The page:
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The Evolution of Modern Adjustable Dampers and The Future of Their Application to the Street Performance Market

When a tire encounters an obstacle in its path, the wheel has two options (aside from destruction). It can absorb the obstruction in the spring rate of its sidewall, or it can move up and away from the obstruction. When a wheel is asked to carry the extra force of weight transfer from roll, it must depend on the same geometry and absorb the load in the sidewall or in the compression of the suspension components. Whether the force is generated from the bottom or the top, it is the combination of the spring and shock absorber (damper) that must answer the compression and effect the resultant dissipation of energy. Shocks and springs are a bad compromise solution to the problem. The best solution is an active suspension - a double-action hydraulic ram hooked up to a fast (even by today's standards) computer and very good sensors. But nobody allows such suspensions in competition and it is questionable whether the technology for practical application of such a high maintenance system is even yet available. So we go back, for the moment, to the conventional damper package and start to take a look at the developments that have taken place in the past five years and where the technology - and its wider market applications - are headed.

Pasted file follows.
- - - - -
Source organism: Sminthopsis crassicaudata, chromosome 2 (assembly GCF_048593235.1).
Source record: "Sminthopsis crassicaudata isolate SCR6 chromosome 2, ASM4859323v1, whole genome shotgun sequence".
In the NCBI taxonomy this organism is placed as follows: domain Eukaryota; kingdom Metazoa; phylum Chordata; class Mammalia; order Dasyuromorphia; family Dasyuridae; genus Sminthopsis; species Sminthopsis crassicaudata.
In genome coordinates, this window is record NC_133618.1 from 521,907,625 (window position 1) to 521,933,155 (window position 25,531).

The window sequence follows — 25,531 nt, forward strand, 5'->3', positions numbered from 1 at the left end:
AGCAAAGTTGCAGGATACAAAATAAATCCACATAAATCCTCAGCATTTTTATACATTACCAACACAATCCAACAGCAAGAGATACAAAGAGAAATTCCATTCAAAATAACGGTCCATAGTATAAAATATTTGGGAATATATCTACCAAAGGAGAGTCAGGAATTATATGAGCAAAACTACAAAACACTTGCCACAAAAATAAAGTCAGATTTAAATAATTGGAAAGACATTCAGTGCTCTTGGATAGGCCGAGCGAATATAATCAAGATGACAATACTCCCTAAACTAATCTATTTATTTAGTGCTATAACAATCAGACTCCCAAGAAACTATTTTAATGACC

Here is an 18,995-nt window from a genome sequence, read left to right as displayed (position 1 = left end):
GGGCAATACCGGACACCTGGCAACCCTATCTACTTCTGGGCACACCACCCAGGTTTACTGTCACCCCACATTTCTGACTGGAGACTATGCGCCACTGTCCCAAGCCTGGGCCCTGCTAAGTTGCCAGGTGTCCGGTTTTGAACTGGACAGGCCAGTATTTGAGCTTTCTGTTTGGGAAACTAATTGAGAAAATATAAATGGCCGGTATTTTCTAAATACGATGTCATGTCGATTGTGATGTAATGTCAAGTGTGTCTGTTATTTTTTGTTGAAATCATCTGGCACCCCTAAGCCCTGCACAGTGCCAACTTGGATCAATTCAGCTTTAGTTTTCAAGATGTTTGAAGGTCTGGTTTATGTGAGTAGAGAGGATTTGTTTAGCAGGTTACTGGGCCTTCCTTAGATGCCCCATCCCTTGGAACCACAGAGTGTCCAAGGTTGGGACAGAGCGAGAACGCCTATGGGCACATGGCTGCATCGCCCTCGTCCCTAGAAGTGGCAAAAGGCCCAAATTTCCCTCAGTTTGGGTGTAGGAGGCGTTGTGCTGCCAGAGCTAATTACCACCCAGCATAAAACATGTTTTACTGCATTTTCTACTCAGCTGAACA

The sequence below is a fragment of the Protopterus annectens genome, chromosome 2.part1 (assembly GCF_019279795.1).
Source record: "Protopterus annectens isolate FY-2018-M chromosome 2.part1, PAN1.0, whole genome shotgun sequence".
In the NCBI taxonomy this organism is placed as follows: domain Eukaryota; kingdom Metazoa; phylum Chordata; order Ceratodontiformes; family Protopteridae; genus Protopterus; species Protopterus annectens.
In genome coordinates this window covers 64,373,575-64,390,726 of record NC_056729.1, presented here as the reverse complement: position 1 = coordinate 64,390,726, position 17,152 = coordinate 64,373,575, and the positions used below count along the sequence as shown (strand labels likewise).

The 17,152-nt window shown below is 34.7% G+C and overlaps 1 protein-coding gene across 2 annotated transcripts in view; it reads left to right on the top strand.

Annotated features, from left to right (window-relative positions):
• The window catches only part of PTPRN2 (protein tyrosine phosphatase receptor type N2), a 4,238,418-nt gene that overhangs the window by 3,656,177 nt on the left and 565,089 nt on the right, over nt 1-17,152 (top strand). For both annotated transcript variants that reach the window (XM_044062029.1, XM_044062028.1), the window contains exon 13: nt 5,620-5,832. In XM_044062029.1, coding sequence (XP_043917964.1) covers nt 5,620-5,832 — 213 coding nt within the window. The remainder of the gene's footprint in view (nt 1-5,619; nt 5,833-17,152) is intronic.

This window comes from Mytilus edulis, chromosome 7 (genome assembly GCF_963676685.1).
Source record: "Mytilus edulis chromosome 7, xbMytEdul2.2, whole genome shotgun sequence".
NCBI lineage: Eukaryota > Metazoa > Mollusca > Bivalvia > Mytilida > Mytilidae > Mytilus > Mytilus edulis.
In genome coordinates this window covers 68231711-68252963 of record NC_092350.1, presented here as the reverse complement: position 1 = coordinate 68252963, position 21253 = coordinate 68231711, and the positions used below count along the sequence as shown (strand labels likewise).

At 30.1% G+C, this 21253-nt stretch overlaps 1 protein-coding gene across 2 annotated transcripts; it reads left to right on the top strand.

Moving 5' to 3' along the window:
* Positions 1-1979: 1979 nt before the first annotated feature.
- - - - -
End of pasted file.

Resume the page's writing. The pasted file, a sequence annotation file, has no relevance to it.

The purpose of shock absorbers is to increase the road-holding capacity of the wheel. Since maximum grip depends on maximizing the vertical force on the tire (since Ff = Cf x Fv), any suspension movement which removes pressure on the tire when it is at the edge of adhesion (i.e. in a corner) can cause the driver to lose traction, thus control. The motion control of the damper is therefore critical. In fact it is useful, though amusing, to think of dampers as magical devices without which the racecar would float in air. For it is the damper that holds the tire to the road and that assists the suspension in conforming to the road when cornering. In passenger cars, dampers and spring rates are used to produce what the manufacturers call a "comfortable" ride. Any racecar or performance car driver will tell you that the float produced by shock/spring packages that are so soft that the average street driver doesn't notice the difference when his dampers have failed - is far from "comfortable." Shock settings that allow for excessive wheel hop, oversteer and understeer are ,in fact, downright scary. In the case of the racecar or performance sedan, the reaction-curve flattening effect of the damper (especially the high rates possible with today's tires) is what produces the most "comfortable" ride, that is, one that allows for control and quick response to inputs, both driver and otherwise. The damper aids in producing consistent steady-state effects when the driver has to steer through a corner - consistency which is dramatically missing in graphs of steady-state cornering in the passenger car. In wing cars dampers have the added necessity of controlling spring movement to help maintain ride height. Where "the aerodynamic downforce is critically dependent on the pitch attitude relative to the ground and the ride height, particularly in front" the suspension, including the dampers, support the effort to maintain consistent airflow past the underbody. As Milliken notes, "From the standpoint of developing and maintaining the largest amount of aerodynamic downforce it would seem desirable to have the car infinitely stiff in pitch, heave and roll. For a perfectly smooth circuit, this suggests no suspension at all. However, circuits are never ideally smooth and some wheel travel is necessary to realize the highest level of adhesion between the tire and the ground and to damp out the tire spring (which is nearly undamped)." Note: In the case of Grand Prix cars, suspensions have tended for the past few years to become more and more rigid, while tire spring (from the deflection of the sidewall) has come to account for some 60-70% of suspension compliance. So what is to be learned from the development of modern racing dampers? In F1 cars, until very recently, the solution was stiff packages, flat circuits, tires with very high sidewall spring rates and very small suspension movements. In CART cars today, the suspension movement solution according to Ohlins is a very sophisticated, gas-charged, twin-tube with perhaps the largest number of possible external adjustments. Like the Grand Prix teams, however, CART engineers are increasingly moving toward shocks designed for specific applications and away from those that are adjusted at the track. With the introduction of sophisticated four, five, six, seven and now nine-posters as well as hydraulically-driven feedback shock dynos and onboard data logging to run the shock dyno it is possible to profile the needs of an F1 suspension for maximum road-holding in the lab and to match the curves of the bump and rebound needed for any given track ever more accurately on the dyno. In the sportscar racing of the 1960's, '70's and much of the '80's, and in late model racing today, adjusting the shocks meant changing from one set to another with the characteristics one found desirable for a particular track or set of conditions. But for the sportscar racer today, there are several different manufacturers offering adjustable dampers. This paper will examine this area and offer some thoughts about translating the performance to be derived from adjustable dampers to the street. For while there are perhaps a dozen damper manufacturers whose product is currently available, the race market is so small as to have limited the engineering advances in this arena. When manufacturers are driven by the race mentality, which has no bottom-line regard - where the largest manufacturer's revenues are a mere $4 or $5 million per year, and, more importantly, where it takes only a half million dollars and a $20,000 shock dyno to set yourself up in the business of damper design and production, stagnation sets in. Opening the market of performance dampers more widely to consumers would, in this author's opinion, have the double impact of supporting the search for better ways of solving the reaction control problem and help move motorsports away from the nonsensical attitude that shock absorbers are some sort of black art. Those designers who have moved in the direction of external adjustment controls instead of taking the approach that the shock absorber must be taken apart and revalved to produce the desired changes, have opened the more logical approach to street application adjustable shocks. Jan Zuijdijk, Rob DeRijk, and Jeroen van Gool, together and separately, have had a considerable impact on the market. Zuijdijk's pioneering design approach when he was at Koni with Henk Richten is considered by many to be the founding principle of adjustable damper technology. But now, 40 years later, what is the new potential for design and commercial application? Roger Mears is often credited with opening the door to using monotube gas shocks on race circuits in 1983, having applied the benefits he found in off-road Fox Shox to a race at the Atlanta Motor Speedway. Today Penske shocks dominate the race market, thanks to nearly two decades of development at the hands of specialists like Ken Anderson. At the time, the Fox shocks were rightly credited with being an improvement over the Monroe double-tube shocks in general use because the Fox gas-pressurized single-tubes experienced less performance deterioration over the length of the race because they reduced the inherent aeration and cavitation problems of the twin-tube design. Dampers are hydraulic devices that convert the energy of the moving wheel (in bump and rebound) into heat that is dissipated through the hydraulic fluid (the shock oil) and then into the air surrounding the shock tube. Singe-tube shocks have an advantage over double-tubes because they dissipate heat more directly and are less prone to cavitation problems. To put it simply, dampers work as the force on the damper mounting points pushes and pulls the damper shaft and causes a piston to move through the oil in the shock body. Whether the gas in the tube is pressurized or not (pressurizing the oil helps reduce cavitation by controlling the size of the bubbles - and one of the variants manufacturer to manufacturer is the amount of pressure, from 60 psi to over 400 psi for Bilstein), for the piston to move, the oil has to move through the piston. Restriction of the flow of the oil through the piston generates a pressure drop across the piston and thus more pressure on one side than the other, which causes the flow of oil through orifices in the piston. The damping force is measured by the difference in the pounds of pressure times the area of the piston. By controlling the flow of oil, one changes the rate. Allowing the oil to flow beyond the displacement area in the main shock body, to an external canister or reservoir, increases the possible range of adjustments. . Naturally the size of the piston rod has a huge impact on the damping effect, which is why some manufacturers are building rods as large as 25 mm in order to make them big enough to displace enough oil to make the shocks work in the short suspension travel ranges of racing suspensions. But the secret to the flow is the arrangement and composition of washers - the shim stack - that progressively uncover the carefully mapped orifices around the piston. Typically the top shims in the stack are of large enough diameter to touch and deflect the outer edges of shims further down the stack to open a path for the oil at a specific point in the cycle. For example, a 1.60 shim might layer on three 0.95 shims which in turn lie on top of a 1.60, 1.40 and 1.35 series that produce a range of damping force from 10% to 90% as the shaft speed increases. The linearity of the response is determined by the shim stack, with the goal of combining just the right configuration for smooth transitions under pressure. The graphs from the shock dyno map the effects of different shim stack configurations. (And become critical tools in calibrating damper behavior because of the inherent variations in the quality of the shims themselves due to the manufacturing constraints from, both volume and cost as well as unavoidable variation in the material. Because the shims deflect according to the pressure on them, different orifices "open" to the flow of oil through the piston, according to the force placed on the system in bump and rebound. They act as one-way check valves because of the pressure differentials caused by the moving piston. All adjustable shocks allow one to control how large an area the holes provide; thus, as the oil flow remains the same, changing the size of the holes changes the amount of resistance - changing the damping effect. The percentage of the total pressure differential is seen by the actual shim stack. At the same time, the orifice control can have a harsh feel due to the velocity-squared effect of the resistance. To ameliorate this effect, damper designers incorporate a small piston bypass leak hole which limits the steep response of the shock at low speed. The shim stack then determines the shape of the rest of the damping effect. The 0.020 inch to 0.040 inch hole in the piston provides a path for a small amount of oil to bleed by the piston and bypass the shim stack, producing a less dramatic bump at high speed. But some engineers prefer a no-bleed design approach to control the dampers better at the low-speeds encountered in braking and cornering. This is why so much attention is being focused on the range between 0 and 1-inch per second. Penske has done much in the area of field-rebuildable shocks, allowing teams to vary damper performance by changing the shim stacks. This is a viable solution where there is time and the appropriate clean environment for assembly, but is not an option in pit lane. Where more practical tuning is desired - as in the majority of race circuits and for the performance street market, dampers that allow adjustments to be made in the size of the orifices or flow of the fluid, are of interest. Koni, JRZ, ProTrac, Moton and others are following this path. So let us review the progress and extrapolate some wider market applications from these trends. Single adjustable shocks allow external adjustments to move internal parts. Rebound adjustments are made by changing the size of the orifice to produce rebound forces 120%, 150% etc. greater than the zero-setting value. In most hsocks, rebound adjustment has some effect on bump. JRZ's use a combination of a double non-preloaded valving stack and orifice adjustment controlled by a hex nut that reveals holes drilled in the threads. Double adjustables allow one to control high-speed compression by metering the flow of fluid to the external reservoir. JRZ, ProTrac and Moton use a fluted drum controlled by turning a large knob on the top of the reservoir. Adjustments increase or decrease the flow of oil through the ports by rotating different-sized holes into line in the inlet path. The Penske 8500 uses a piston and pre-loaded shim stack in the reservoir. By additionally changing the size of the bypass orifice in the reservoir, one affects low-speed compression. Triple adjustable shocks offer a bypass around the reservoir shim stack, controlled with a needle valve or with preloaded Belleville springs in the case of JRZ (allowing up to 15 adjustment positions). So the adjustments are: single = rebound-only; double = rebound and high speed compression (bump) and triple = rebound plus high and low-speed compression. As we've noted earlier, performance control is increasingly found in the realm of low speed compression (remembering that the significance lies in the small amount of travel in the damper over the available time, which produces a low value - "low speed" -- on the force/velocity continuum). All of the manufacturers seek to produce the smooth effect of the twin-tube gas shock. JRZ, ProTrac and Moton take the approach of opening and closing orifices instead of preloading the shim stacks. Ohlins which has put ten years' research and development into the TT44, uses. according to their material, "a patented concept with a unique double wall design and two adjustable bleed valves to control the flow between these tubes. The valves control the initial compression and rebound damping and are check-valved to be completely independent of each other. They meter the oil flow created by the main piston area, not the flow created by shaft area displacement. This translates into low internal pressure during the compression stroke." Ohlins believe this solution allows for higher damping forces at short strokes because "in practice many strokes never reach a velocity high enough to cause enough pressure drop across the main piston necessary to cause the shims to open." Jim Hamilton made the interesting observation to Paul Haney in an interview in 1993. Referencing the V-squared function of orifice damping he observed that the shims in combination with the holes produce second order differential equations in the interaction of the spring, the mass of the racecar and the damper within the changing viscosity of the oil due to temperature. (The temperature increases with the pressure produced by the damping force, altering the viscosity of the oil.) "Those strange valves called shims," he said "have a profound effect. They basically overwhelm the effect that you usually don't want, which is the V-squared effect… The asymmetrical scaling of the holes has another purpose." It remains true that damper adjustment is an empirically-driven science, hence its classification as a black art. Those seriously committed to understanding and maximizing the effect of damper engineering will do well to remember that shock absorption is not a black art. Repeatability and prediction is the art. As Jan Zuijdjik commented in an article in Racecar magazine, "Sometimes teams report that they have tested different brands of dampers but have not detected any performance differences in the racecar…. This does not indicate that all brands of dampers are the same nor that certain dampers are not up to the task. More often than not, it simply illustrates that the team has been adjusting the damping forces up and down the scale, but that the damping characteristic of a particular set of dampers was unsuitable, with the consequence that the racecar did not respond to the change." Physics is still be physics, but as Jim Hamilton noted the variables in the equation very quickly produce second, third and even fourth order effects. Change the tire temperature on the inside right front tire and you'll see a difference in the output of the left rear damper. Change the driver and the curve which was perfectly balanced before is now an amplified wave that totally upsets the car. So how can one possibly develop dampers for street use - albeit in the performance arena - that the civilian driver will appreciate? The better one understands how adjustable shocks can change the feel of the car to the driver, the better one will appreciate the market application. Take the following graph. If you have a damper producing 250 lbs. of force at 15 inches per second, coupled with 500 lb. springs, you'll experience a noticeable effect on a 3,000 lb. street car. Since performance car drivers tend to prefer the feel of the stiffer springs, an adjustment should be made in the rebound setting, as this is the one that most affects the feel. An increase in low speed damping will make the car feel more responsive without increasing ride harshness over bumpy surfaces. The low-speed adjustment would also allow for softer springs without losing mechanical grip. Adjustable shocks allow the driver to make such real-world damper modifications as: Ø Reducing bump to soften the ride and reduce sideways hop in the corners Ø Softening rebound to overcome jack-down from too-soft springs Ø Increasing bump to eliminate bottoming, nosedive under braking and excessive roll Ø Increasing rebound to tighten up the handling and reduce float and lurching in corners. The real question is not whether there is market interest in these handling modifications, but whether it is possible to reduce the price from $5500 a set. Even a massive education campaign will not overcome the price resistance when street sport setting shocks are readily available from Bilstein for $200 a set. Developing the street market for adjustable shocks produces two very desirable effects. First, the performance car driver gains the benefit of greater control and more effective utilization of his suspension system, including the W-, X- and Z-rated tires that are currently far from their limits. And second, the shock manufacturer earns - aside from acquiring significant depth in his field research data - the resources to push his R&D program, potentially to the escape velocity necessary to free the racing suspension from the spring/damper "solution" which offers such unsatisfactory results